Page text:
Very little of the film is devoted to discussing Ekhaya and Adam’s experiences with the American ‘mental health system’.  It is established that both found it largely unhelpful and counter-productive, that it is pretty widely acknowledged to be a broken, inadequate response to people’s pain and distress and that this is partly because it is only employed to attempt to stem the tide of emotion once full-blown crisis comes into play. But there is a comprehensive discussion of the undermining status quo in general in interview clips throughout the movie.  The ‘system’ (as determined by the Diagnostic and Statistical Manual of Mental Disorders – DSM – is “basically a sophisticated way or not listening to people”, observes survivor Will Hall.

“I decided to try to get some kind of help,” Ekhaya recalls, “I was in the hospital for about six weeks, was put on several different medications – heavy drugs: antipsychotics – and it really changed who I was completely”.  This was reflected outwardly, when she gained 70 lbs in weight in just two and a half months, but beyond that “I just felt drugged up”, she says. 

Adam tells us:
“I checked myself into a mental institution. That is absolutely not the place to get sane! … I immediately felt in danger and scared, and so I just decided “NO!” and we went back to my parents’ house and tried to figure out what to do”. 

While an inmate, he recalls:
“I was put on one (heavy-duty tranquillizer), and then that just started the whole process of “Oh no, now he’s crying all day – we’ll just sort of feed him this one ..”; “Oh, now he’s barfing all day – feed him this one!” They always say every brain’s different, and their approach seems to be “maybe this’ll make you better or maybe it’ll make you kill yourself!””
Adam spent four years on various combinations of medication, taking up to 15 pills a day. “I felt like a lab rat”, he sums up, “and the side effects were awful. Vomiting all day. I couldn’t leave the house, had dreadful anxiety attacks and the thought of interacting with people made me sick to my stomach”.

By way of contrast, we are taken at different points in the film to parts of Africa, India, South America, Mongolia and Siberia and learn how differently cultures that haven’t yet been diluted by Western thought and values approach instances where someone in the community begins having unusual experiences. 

At first we are introduced to Sukulen, whose striking profile has provided the cover image for the movie.  She is a member of the Samburu tribe, whose grandmother identified ‘gifts’ in her which set her apart from others and who was able to tutor her in the effective and responsible use of them, because she herself was an elder trained in the same tradition.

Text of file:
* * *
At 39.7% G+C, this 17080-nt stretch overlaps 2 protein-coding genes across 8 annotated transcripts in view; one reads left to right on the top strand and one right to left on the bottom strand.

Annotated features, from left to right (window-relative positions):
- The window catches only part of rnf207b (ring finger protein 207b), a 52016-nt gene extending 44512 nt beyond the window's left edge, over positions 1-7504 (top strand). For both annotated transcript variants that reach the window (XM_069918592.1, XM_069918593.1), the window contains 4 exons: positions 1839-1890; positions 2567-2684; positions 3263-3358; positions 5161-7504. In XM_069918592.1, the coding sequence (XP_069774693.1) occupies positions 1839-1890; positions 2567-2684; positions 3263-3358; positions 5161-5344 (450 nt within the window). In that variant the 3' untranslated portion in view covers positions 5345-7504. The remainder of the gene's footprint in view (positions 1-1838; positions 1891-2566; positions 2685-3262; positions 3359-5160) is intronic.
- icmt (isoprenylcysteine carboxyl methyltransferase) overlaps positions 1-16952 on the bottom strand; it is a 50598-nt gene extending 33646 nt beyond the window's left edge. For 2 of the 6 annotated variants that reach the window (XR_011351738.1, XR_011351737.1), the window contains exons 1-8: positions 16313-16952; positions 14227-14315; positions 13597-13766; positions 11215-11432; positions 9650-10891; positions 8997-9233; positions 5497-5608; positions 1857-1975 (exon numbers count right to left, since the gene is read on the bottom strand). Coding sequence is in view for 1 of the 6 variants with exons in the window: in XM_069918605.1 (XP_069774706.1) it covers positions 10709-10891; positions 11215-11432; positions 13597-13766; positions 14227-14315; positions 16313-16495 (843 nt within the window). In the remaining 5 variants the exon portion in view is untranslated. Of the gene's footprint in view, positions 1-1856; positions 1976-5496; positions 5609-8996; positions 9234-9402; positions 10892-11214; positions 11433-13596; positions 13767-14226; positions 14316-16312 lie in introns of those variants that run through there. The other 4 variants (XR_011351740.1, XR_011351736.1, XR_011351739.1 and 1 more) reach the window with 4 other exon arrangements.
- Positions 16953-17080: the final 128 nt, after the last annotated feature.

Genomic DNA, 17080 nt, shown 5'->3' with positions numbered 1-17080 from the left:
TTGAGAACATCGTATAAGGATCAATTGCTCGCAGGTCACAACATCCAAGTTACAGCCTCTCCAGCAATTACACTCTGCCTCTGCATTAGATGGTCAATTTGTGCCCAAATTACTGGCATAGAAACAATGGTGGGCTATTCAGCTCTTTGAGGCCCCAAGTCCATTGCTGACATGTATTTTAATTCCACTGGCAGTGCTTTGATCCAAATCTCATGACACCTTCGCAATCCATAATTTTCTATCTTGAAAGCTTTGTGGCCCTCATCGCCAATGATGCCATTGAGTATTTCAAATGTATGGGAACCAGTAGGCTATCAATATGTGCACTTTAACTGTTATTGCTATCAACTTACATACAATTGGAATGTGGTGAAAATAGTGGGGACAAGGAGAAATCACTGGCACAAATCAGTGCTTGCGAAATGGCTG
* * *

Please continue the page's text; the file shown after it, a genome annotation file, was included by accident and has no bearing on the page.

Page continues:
We hear the story of Tibetan State Oracle Thupten who, after collapsing as a young man and experiencing some really frightening sensations and thoughts, was formally approached as a consequence of the altered behaviour he’d been exhibiting by the exiled Dalai Lama and offered training for a key role in Tibetan spiritual tradition.

Archive film from Mongolia leads us, accompanied by the rustic sounds of flowing water and the sawing of wood, to the home of Namid, then seventy years of age but who had had vivid dreams and heard voices since her early teens and whose grandfather was a shaman before her.  Borges, who additionally immortalised her in a truly astonishing photograph, remarks on the extraordinary amount of energy she constantly devoted to healing work, around the clock often, and how much it took out of her.  At one stage, she collapsed, but then got up and carried on.

“I was reminded of how important our relationships are to the healing process”, he reflected while recalling this event and marvelling at the way she devoted herself wholeheartedly to helping others.

We are shown footage of Mengatohue, a powerful shaman and Amazonian tribal leader, entering the induced trance state we are told he regularly accesses into in order to take on the spirit essence of a jaguar, using a process called ‘shapeshifting’, to guide his people and ensure their survival as hunter gatherers.

“I wonder whether these things could be a metaphor that helps the tribe to connect to nature in a deep and spiritual way”, muses Borges.